A Giffen good, a concept commonly used in economics, refers to a goods that people consume more of as the price rises. Therefore, a Giffen goods shows an upward-sloping demand curve and violates the fundamental law of demand. Giffen goods can be the result of multiple market variables including supply, demand, price, income, and substitution.
It is important to note that all Giffen goods are inferior goods, but not all inferior goods are Giffen goods. A Giffen goods is a low income, non-luxury product for which demand increases as the price increases and vice versa. A Giffen goods has an upward-sloping demand curve which is contrary to the fundamental laws of demand which are based on a downward sloping demand curve. Demand for Giffen goods is heavily influenced by a lack of close substitutes and income pressures.
Conditions for a Giffen Goods
As noted in the example above, there are certain conditions for a Giffen goods:
1. The good must be inferior:
The good must be an inferior goods as its lower comparable costs drive an increased demand to meet consumption needs. In a budget shortage, the consumer will consume more of the inferior goods. As indicated in the example above, since rice is an inferior goods, the household will consume more rice to maintain their household budget of $400.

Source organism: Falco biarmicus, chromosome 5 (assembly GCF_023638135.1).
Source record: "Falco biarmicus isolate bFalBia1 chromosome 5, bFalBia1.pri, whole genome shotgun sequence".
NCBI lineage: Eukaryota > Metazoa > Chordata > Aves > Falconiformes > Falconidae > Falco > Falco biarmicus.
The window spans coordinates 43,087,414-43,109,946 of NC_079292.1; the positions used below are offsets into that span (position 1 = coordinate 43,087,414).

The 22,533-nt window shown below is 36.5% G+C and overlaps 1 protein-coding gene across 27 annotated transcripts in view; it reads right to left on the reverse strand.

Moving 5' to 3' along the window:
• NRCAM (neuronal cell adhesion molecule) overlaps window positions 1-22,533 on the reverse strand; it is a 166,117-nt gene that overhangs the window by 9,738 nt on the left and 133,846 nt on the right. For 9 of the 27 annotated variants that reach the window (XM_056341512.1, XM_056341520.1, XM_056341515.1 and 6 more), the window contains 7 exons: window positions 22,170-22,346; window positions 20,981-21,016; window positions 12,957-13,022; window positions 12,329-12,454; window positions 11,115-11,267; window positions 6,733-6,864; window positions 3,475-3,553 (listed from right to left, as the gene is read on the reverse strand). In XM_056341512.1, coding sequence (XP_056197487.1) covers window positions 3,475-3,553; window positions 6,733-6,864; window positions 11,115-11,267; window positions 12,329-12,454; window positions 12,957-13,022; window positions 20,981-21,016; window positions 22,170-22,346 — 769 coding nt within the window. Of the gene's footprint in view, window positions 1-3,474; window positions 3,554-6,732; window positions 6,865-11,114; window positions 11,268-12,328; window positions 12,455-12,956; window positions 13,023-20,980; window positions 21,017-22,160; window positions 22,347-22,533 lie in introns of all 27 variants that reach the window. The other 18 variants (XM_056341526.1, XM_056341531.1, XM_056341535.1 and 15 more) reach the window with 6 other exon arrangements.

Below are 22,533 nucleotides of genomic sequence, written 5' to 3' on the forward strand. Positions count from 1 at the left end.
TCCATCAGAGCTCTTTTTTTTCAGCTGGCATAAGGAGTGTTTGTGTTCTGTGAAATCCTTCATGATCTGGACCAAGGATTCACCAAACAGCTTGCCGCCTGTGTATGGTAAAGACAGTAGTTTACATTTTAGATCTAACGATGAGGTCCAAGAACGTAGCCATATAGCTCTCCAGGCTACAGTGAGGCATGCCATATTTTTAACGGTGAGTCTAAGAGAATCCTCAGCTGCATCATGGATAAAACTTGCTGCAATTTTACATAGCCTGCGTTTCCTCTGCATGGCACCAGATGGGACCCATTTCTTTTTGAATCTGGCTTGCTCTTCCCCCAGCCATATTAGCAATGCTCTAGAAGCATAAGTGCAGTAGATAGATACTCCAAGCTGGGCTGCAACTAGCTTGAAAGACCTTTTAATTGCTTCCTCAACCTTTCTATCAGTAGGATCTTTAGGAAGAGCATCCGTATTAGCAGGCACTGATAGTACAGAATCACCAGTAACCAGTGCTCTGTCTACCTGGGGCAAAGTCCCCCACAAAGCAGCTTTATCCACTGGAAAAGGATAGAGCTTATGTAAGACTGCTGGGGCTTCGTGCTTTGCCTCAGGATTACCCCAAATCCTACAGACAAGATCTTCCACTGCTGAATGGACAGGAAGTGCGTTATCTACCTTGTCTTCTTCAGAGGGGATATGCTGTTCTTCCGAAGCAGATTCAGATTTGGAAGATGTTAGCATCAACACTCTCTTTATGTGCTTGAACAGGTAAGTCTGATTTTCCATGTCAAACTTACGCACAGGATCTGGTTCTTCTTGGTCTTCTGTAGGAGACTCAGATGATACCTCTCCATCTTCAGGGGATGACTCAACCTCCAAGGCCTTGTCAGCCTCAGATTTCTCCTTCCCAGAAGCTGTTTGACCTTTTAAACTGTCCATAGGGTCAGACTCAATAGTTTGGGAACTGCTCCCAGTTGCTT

2. The goods must form a large percentage of total consumption:
The total amount spent on the goods must be large relative to the consumer’s budget. Only in such a scenario will an increase in its price create a significant income effect. As indicated in the example above, rice represents 80% of the quantity demanded of grains. In addition, rice forms half of the household’s expenditure.
3. There must be a lack of close substitute goods:
The good must either have a lack of close substitutes or the substitute good must have a higher cost than the good. Even if there is an increase in the price of the goods, the current good should still be an attractive option for the consumer. In other words, the substitution effect created by the increase in the price of that goods must be smaller than the income effect created by the increased cost requirement.